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NCJRS Abstract

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NCJ Number: 77241 Find in a Library
Title: Use of Suggestibility Techniques in Hostage Negotiation
Author(s): M Reiser; M Sloane
Date Published: Unknown
Page Count: 24
Document: PDF
Type: Report (Study/Research)
Format: Document
Language: English
Country: United States of America
Annotation: The purpose and use of suggestibility techniques in hostage negotiation are described in order to aid negotiators to buy time while attempting to defuse the situation.
Abstract: The two different methods of persuasion and suggestion are described, and the difference between conscious and subconscious processes is explained. Some characteristics of altered states of consciousness are listed, including changes in thinking, time distortions, loss of control, changes in emotional reactivity, changes in body image, and perceptual distortions. Key factors for increased suggestibility are outlined, several principles of suggestions which may operate during communication are described, and differences between waking and hypnotic suggestions are explained. Also covered is the relationship of neurolinguistic functioning and suggestiblity. Suggestibility techniques are given to fixate the hostage taker's attention, to depotentiate normal habits, to initiate subconscious cues, and to reinforce positive responses. The article concludes that because the hostage taker and hostage are already in an altered state of consciousness, the negotiator is provided with an advantage. By using suggestibility techniques, the negotiator adds an increment of influence in defusing, shaping, and ultimately resolving a life-threatening crisis. A table and 22 references are appended.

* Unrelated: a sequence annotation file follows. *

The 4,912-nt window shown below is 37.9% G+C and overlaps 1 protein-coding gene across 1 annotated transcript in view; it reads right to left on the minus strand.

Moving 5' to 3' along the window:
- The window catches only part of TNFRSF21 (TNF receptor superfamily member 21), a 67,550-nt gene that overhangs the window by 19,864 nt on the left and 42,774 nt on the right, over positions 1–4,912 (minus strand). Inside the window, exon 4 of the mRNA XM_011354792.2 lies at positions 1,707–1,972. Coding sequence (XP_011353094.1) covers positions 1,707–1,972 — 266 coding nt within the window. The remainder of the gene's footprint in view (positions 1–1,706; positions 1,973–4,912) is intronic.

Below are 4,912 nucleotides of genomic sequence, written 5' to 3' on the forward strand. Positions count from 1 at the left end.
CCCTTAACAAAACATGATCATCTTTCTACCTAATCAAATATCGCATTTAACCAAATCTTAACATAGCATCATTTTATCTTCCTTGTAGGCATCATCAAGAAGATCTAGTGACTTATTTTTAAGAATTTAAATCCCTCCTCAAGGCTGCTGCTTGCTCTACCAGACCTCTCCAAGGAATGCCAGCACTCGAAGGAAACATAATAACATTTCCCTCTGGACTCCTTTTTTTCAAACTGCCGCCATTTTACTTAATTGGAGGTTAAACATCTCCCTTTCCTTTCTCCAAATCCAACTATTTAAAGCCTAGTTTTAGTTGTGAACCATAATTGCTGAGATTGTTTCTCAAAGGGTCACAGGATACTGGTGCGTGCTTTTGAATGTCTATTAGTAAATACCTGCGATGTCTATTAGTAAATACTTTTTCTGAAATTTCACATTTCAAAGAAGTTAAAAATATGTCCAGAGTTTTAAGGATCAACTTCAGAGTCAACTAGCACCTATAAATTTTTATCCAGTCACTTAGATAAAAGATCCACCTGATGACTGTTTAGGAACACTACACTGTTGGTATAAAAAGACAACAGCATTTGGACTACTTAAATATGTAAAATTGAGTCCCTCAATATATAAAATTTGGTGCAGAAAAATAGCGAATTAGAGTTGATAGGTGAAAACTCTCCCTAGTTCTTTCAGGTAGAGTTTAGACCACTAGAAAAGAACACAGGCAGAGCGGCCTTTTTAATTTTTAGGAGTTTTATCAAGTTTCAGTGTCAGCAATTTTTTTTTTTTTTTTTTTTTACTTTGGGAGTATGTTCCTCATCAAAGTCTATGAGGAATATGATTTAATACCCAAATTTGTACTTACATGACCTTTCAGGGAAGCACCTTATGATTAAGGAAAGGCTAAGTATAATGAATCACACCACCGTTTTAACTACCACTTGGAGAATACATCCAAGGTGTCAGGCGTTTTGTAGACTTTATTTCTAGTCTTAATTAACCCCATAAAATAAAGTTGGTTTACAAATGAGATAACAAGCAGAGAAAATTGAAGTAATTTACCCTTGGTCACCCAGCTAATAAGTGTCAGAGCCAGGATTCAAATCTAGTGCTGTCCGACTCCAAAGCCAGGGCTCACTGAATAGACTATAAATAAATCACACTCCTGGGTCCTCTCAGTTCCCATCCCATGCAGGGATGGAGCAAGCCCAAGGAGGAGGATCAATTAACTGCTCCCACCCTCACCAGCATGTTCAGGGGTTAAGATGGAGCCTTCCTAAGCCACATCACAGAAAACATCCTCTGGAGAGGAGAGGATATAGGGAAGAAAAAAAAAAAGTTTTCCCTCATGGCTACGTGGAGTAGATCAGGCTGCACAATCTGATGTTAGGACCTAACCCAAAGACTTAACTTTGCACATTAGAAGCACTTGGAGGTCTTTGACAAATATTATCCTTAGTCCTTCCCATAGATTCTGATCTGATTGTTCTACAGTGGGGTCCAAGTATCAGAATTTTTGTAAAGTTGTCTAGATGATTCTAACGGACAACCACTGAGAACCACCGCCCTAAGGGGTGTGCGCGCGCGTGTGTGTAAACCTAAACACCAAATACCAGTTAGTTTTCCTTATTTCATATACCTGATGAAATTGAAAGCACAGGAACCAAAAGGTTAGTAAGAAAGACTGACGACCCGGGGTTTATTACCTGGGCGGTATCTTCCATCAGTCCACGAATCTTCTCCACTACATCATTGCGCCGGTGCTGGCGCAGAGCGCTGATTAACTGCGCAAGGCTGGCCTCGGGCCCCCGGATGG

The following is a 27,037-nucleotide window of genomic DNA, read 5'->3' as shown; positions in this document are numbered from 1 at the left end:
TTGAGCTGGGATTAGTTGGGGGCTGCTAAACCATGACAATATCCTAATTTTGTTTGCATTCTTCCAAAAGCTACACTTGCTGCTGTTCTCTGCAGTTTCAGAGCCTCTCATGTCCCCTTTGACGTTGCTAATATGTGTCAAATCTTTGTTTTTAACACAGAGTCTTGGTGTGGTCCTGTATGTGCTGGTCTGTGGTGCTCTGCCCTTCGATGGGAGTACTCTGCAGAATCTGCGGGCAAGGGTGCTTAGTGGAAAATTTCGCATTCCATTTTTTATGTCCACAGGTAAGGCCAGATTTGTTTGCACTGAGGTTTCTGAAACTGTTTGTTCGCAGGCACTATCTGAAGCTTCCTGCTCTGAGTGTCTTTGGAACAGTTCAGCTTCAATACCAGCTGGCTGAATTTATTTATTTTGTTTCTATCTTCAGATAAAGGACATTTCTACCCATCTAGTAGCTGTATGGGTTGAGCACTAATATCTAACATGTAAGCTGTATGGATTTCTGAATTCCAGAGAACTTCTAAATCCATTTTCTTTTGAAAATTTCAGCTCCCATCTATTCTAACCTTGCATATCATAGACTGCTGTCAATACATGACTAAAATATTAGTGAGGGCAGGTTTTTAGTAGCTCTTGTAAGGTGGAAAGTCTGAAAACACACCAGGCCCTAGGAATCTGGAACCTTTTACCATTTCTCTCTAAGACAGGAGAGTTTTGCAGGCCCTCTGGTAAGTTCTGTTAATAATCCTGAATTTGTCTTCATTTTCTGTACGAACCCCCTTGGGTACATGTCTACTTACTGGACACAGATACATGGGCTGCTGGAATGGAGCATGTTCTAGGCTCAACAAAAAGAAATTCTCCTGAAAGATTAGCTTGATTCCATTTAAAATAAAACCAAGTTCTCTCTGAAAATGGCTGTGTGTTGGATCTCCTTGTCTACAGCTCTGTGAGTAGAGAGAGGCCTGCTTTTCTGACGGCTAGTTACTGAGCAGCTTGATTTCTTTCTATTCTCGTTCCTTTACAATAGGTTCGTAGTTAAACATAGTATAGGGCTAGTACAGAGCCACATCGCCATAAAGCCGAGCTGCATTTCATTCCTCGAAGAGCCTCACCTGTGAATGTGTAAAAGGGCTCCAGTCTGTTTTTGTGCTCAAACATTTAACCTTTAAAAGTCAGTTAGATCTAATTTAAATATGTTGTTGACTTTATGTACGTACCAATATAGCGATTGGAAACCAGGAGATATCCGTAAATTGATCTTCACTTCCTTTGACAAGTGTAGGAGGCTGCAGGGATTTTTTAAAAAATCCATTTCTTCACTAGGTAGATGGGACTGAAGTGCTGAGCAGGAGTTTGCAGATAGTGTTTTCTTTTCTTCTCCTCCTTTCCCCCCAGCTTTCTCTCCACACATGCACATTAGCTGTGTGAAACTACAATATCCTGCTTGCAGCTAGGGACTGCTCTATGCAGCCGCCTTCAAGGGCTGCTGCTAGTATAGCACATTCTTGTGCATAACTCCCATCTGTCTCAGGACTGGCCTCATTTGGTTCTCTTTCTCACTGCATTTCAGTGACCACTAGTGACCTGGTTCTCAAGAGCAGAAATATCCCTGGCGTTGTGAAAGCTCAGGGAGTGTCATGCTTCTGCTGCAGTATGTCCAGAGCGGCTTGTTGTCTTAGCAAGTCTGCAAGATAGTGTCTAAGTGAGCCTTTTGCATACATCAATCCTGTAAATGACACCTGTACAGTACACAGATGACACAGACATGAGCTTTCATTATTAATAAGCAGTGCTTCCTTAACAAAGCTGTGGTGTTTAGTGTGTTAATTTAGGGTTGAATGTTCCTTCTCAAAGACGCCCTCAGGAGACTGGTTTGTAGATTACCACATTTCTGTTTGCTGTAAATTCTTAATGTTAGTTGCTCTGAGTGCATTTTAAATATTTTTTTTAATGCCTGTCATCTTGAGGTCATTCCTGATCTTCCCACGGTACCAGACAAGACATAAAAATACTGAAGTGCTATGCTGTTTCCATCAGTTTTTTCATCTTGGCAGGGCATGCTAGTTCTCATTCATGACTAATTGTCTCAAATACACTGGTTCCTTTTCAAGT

Index Term(s): Crisis intervention; Crisis management; Hostage negotiations; Hostage survival; Police hostage negotiations training; Psychological research
To cite this abstract, use the following link:
http://www.ncjrs.gov/App/publications/abstract.aspx?ID=77241

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